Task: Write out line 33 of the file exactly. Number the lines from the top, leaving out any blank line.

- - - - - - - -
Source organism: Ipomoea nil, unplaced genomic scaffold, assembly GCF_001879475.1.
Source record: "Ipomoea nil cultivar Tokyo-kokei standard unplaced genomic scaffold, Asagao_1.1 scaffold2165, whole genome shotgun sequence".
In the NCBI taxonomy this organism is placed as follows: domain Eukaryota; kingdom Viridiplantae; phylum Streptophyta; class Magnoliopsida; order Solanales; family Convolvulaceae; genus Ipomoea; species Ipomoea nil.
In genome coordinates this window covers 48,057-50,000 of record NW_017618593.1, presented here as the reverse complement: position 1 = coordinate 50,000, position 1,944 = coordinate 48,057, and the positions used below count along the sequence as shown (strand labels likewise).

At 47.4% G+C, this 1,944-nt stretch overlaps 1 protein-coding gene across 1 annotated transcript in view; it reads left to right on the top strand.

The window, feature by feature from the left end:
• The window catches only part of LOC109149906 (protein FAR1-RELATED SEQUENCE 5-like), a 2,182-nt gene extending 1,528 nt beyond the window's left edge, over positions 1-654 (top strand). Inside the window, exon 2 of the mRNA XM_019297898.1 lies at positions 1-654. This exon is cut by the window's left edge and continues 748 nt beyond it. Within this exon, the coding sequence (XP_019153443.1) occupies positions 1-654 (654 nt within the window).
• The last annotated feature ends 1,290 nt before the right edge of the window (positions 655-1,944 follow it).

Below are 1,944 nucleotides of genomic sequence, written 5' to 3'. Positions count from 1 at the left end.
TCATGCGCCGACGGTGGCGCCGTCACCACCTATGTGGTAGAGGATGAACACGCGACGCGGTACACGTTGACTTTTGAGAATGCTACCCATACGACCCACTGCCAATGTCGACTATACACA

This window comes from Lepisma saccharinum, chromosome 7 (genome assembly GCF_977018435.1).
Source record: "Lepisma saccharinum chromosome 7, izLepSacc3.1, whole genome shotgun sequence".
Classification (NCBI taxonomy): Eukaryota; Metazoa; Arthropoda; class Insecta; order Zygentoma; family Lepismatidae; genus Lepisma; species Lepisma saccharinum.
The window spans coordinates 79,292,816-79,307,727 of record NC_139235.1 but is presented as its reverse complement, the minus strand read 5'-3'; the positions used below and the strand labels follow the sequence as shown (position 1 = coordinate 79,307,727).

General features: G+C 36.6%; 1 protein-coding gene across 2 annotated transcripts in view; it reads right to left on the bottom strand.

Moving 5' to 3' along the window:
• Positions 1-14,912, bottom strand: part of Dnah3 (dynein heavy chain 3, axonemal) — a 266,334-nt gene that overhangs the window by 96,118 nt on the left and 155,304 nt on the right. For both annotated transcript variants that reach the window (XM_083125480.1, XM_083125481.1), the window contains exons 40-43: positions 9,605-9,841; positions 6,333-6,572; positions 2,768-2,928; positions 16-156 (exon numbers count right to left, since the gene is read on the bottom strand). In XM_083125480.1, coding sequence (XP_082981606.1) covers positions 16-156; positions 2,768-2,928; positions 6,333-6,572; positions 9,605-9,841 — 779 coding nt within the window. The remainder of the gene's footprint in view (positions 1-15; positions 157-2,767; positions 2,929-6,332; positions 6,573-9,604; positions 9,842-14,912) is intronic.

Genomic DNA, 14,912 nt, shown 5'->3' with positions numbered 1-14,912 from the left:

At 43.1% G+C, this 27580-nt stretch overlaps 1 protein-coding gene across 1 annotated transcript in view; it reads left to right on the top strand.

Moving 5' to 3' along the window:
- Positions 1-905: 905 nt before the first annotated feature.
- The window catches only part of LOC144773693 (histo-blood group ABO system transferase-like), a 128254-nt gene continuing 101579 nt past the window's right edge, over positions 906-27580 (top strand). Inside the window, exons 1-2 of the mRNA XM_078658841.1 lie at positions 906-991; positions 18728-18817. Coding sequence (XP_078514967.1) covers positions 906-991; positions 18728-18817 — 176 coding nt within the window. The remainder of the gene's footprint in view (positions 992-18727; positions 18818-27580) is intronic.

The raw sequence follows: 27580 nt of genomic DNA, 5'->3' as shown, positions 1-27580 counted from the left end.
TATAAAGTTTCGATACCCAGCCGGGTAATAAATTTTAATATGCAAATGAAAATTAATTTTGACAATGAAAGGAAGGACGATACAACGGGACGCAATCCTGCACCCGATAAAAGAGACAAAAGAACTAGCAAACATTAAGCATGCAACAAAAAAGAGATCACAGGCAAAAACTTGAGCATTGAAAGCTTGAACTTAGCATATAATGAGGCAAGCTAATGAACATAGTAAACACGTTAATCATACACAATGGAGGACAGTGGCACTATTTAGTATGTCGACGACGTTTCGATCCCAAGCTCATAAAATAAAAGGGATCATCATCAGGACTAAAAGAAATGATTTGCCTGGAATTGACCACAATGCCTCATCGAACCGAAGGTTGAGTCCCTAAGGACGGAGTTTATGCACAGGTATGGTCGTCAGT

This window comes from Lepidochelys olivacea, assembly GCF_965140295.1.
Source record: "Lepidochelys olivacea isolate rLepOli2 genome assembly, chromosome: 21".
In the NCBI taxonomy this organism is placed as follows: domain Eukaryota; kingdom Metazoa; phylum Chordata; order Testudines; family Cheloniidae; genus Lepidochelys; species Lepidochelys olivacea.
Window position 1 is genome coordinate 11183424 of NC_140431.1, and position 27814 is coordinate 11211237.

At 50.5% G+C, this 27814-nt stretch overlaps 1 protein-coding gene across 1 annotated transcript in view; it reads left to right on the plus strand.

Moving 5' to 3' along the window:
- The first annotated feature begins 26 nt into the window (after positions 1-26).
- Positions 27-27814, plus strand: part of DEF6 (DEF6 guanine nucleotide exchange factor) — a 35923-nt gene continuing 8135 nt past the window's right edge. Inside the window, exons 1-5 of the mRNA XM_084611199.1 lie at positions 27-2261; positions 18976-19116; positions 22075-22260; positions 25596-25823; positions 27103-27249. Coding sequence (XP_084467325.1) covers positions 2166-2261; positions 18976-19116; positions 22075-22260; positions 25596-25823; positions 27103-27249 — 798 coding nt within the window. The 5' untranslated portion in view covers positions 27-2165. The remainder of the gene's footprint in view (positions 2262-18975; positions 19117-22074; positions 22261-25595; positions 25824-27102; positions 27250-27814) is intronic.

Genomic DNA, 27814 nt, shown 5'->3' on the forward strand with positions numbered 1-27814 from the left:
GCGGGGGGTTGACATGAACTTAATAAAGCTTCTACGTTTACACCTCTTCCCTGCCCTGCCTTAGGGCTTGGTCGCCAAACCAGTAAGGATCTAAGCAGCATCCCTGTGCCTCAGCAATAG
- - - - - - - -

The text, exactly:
Genomic DNA, 27814 nt, shown 5'->3' on the forward strand with positions numbered 1-27814 from the left: